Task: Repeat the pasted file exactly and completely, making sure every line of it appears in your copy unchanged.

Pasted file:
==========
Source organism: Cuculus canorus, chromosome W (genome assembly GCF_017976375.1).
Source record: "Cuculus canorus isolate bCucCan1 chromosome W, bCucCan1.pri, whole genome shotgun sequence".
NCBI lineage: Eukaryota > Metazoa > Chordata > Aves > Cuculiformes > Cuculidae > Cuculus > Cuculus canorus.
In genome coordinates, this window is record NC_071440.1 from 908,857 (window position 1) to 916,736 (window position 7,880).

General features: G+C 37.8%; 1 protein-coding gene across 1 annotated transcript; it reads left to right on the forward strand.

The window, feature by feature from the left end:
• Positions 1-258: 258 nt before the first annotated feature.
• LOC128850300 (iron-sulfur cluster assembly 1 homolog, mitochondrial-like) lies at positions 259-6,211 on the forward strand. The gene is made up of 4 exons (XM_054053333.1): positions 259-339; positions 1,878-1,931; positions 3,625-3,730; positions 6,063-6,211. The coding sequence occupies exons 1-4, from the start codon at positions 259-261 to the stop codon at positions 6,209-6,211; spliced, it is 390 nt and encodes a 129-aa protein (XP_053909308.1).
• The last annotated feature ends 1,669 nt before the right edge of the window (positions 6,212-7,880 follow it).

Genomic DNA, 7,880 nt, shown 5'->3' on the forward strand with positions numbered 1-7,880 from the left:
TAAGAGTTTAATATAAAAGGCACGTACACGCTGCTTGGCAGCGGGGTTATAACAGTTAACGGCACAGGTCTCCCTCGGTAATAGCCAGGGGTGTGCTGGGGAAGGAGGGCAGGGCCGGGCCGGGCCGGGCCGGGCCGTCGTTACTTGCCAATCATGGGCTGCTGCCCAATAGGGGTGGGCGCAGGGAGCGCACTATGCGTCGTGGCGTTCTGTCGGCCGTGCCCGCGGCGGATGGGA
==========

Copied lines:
Source organism: Cuculus canorus, chromosome W (genome assembly GCF_017976375.1).
Source record: "Cuculus canorus isolate bCucCan1 chromosome W, bCucCan1.pri, whole genome shotgun sequence".
NCBI lineage: Eukaryota > Metazoa > Chordata > Aves > Cuculiformes > Cuculidae > Cuculus > Cuculus canorus.
In genome coordinates, this window is record NC_071440.1 from 908,857 (window position 1) to 916,736 (window position 7,880).

General features: G+C 37.8%; 1 protein-coding gene across 1 annotated transcript; it reads left to right on the forward strand.

The window, feature by feature from the left end:
• Positions 1-258: 258 nt before the first annotated feature.
• LOC128850300 (iron-sulfur cluster assembly 1 homolog, mitochondrial-like) lies at positions 259-6,211 on the forward strand. The gene is made up of 4 exons (XM_054053333.1): positions 259-339; positions 1,878-1,931; positions 3,625-3,730; positions 6,063-6,211. The coding sequence occupies exons 1-4, from the start codon at positions 259-261 to the stop codon at positions 6,209-6,211; spliced, it is 390 nt and encodes a 129-aa protein (XP_053909308.1).
• The last annotated feature ends 1,669 nt before the right edge of the window (positions 6,212-7,880 follow it).

Genomic DNA, 7,880 nt, shown 5'->3' on the forward strand with positions numbered 1-7,880 from the left:
TAAGAGTTTAATATAAAAGGCACGTACACGCTGCTTGGCAGCGGGGTTATAACAGTTAACGGCACAGGTCTCCCTCGGTAATAGCCAGGGGTGTGCTGGGGAAGGAGGGCAGGGCCGGGCCGGGCCGGGCCGGGCCGTCGTTACTTGCCAATCATGGGCTGCTGCCCAATAGGGGTGGGCGCAGGGAGCGCACTATGCGTCGTGGCGTTCTGTCGGCCGTGCCCGCGGCGGATGGGA